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Posts Tagged ‘John Barry’

UNTIL SEPTEMBER – John Barry

September 18, 2014 Leave a comment

untilseptemberTHROWBACK THIRTY

Original Review by Jonathan Broxton

Until September is a romantic drama directed by Richard Marquand – his first film after completing Return of the Jedi – written by Janice Lee Graham, and starring Karen Allen and Thierry Lhermitte. Allen plays Mo Alexander, an American tourist traveling through Europe, who misses a plane connection and gets stuck in Paris. While her new visa gets approved she goes to stay at the apartment of a friend who is away for the summer; there she meets her friend’s neighbor, Xavier, a wealthy French banker who is married but estranged from his wife and family. As Mo and Xavier spend time together in that most romantic of cities, their mutual attraction is overwhelming, and they eventually fall in love. Despite being a simple, uncomplicated story of passion and romance, Until September was not a major box office success in 1984, and today is known mainly for its sumptuous score by John Barry. Read more…

THE BLACK HOLE – John Barry

September 11, 2011 Leave a comment

MOVIE MUSIC UK CLASSICS

Original Review by Craig Lysy

The Black Hole was to be Disney’s effort to take the successful disaster movie genre into outer space. Conceived in 1975 as a “Poseidon Adventure in Space”, the film was never able to germinate until the Star Wars phenomenon served to catalyze a resurgence of the space epic genre. Gary Nelson was hired to direct with Jeb Rosebrook given the task of adapting the earlier disaster in space script to a more epic adventure tale involving a monstrous black hole. The movie had a stellar cast that included Ernest Borgnine, Yvette Mimieux, Anthony Perkins and Maximillian Schell, as well as Roddy McDowall who provided the voice of the robot VINCENT. Set in the year 2130 C.E. aboard the USS Palomino, the story details the discovery of the lost USS Cygnus, which is seen apparently derelict, orbiting a massive black hole just beyond its event horizon. An investigation into the mystery that was the Cygnus leads to a grim discovery that threatens to end the lives of all involved. Although Disney conceived the film as an epic much in the mold of 2001: A Space Odyssey and provided a story replete with symbolic references to Dante’s Inferno, uninspired directing and a truly poor script resulted in critical failure. The film was nevertheless a commercial success due to its amazing special effects and myriad of robots that won the hearts of the audience. Read more…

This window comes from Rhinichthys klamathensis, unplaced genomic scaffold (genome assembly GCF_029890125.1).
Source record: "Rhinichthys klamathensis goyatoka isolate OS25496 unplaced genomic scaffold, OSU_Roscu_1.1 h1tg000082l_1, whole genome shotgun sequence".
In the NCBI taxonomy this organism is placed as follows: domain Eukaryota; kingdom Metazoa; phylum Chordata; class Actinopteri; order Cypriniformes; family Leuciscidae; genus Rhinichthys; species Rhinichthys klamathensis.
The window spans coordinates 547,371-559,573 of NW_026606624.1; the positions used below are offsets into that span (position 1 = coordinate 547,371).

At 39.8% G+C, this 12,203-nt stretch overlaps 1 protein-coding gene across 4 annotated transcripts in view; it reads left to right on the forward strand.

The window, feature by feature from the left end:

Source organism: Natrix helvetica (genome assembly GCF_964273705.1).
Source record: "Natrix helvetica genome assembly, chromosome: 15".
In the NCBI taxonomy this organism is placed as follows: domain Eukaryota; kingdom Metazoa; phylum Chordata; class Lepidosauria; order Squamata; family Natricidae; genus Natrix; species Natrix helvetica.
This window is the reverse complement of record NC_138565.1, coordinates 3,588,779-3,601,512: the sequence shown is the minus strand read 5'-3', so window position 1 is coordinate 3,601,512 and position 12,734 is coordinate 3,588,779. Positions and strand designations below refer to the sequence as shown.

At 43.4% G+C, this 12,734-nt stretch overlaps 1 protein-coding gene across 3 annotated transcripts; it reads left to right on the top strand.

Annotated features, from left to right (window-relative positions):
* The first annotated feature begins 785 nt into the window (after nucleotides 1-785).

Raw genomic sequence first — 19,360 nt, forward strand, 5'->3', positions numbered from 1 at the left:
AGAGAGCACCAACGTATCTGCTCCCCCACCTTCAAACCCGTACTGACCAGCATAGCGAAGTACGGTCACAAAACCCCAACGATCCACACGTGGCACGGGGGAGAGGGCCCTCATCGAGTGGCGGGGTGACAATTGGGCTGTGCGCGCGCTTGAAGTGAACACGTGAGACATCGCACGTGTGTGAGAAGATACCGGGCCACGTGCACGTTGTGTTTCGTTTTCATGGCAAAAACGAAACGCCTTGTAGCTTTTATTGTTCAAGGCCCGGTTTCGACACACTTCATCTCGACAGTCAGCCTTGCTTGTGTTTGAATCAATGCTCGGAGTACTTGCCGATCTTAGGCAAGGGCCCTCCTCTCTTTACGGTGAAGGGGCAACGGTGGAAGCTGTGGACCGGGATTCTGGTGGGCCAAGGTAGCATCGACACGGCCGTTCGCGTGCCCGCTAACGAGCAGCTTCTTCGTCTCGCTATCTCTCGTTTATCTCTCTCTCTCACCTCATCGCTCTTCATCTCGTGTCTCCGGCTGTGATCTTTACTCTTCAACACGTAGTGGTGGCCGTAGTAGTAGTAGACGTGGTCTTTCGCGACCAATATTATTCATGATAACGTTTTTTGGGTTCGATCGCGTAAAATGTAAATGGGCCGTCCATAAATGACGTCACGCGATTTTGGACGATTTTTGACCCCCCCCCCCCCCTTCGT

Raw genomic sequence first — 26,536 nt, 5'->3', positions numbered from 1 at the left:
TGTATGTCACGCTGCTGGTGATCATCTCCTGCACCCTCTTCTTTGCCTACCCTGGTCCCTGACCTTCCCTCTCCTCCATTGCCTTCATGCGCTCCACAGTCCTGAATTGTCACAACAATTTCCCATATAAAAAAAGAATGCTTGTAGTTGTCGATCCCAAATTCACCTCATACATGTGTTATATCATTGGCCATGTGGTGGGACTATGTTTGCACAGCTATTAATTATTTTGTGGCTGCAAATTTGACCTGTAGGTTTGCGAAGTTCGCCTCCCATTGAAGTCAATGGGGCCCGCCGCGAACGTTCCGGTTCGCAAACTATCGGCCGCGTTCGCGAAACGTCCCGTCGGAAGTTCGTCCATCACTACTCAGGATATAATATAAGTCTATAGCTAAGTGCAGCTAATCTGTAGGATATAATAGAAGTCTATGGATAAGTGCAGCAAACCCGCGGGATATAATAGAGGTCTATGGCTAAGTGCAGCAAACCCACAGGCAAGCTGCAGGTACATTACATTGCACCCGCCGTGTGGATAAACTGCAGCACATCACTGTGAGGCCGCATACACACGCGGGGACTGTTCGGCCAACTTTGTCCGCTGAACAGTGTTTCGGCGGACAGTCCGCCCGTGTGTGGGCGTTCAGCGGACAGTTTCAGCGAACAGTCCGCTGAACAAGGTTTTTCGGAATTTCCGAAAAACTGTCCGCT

DANCES WITH WOLVES – John Barry

November 6, 2008 Leave a comment

MOVIE MUSIC UK CLASSICS

Original Review by Jonathan Broxton

By the mid-1980s the cinematic western was almost dead, a relic of an older, less sophisticated Hollywood, which had long since left behind icons such as John Wayne and Gary Cooper. Thankfully, nobody told Kevin Costner. In 1989 Costner was one of Hollywood’s upcoming leading men, having starred in successful and popular movies such as Silverado, Bull Durham, No Way Out and Field of Dreams. When it was announced that he would direct, produce and star in a big screen version of Michael Blake’s novel Dances With Wolves, at first the news was treated with incredulity; later, with stories of spiraling costs and unconventional on-set activities, the film was expected to be a vanity project at best, a laughing stock at worst. No-one expected the film to be one of the best westerns ever made, but that is ultimately what happened. Read more…

ENIGMA – John Barry

April 19, 2002 Leave a comment

enigmaOriginal Review by Jonathan Broxton

A new John Barry score is a rare thing indeed in this day and age. As one of the all-time greats of film music, with a career that stretches back to the 1950s, the quality of Barry’s work and his influence on the genre as a whole cannot be understated. However, in recent years, Barry’s musical oeuvre has become so familiar and – dare I say it – predictable, that every score sounds like the last. Playing By Heart, his last score, broke the mould somewhat by embracing a distinctive type of moody jazz, but everything else has been much of the same. Enigma is no different. Read more…

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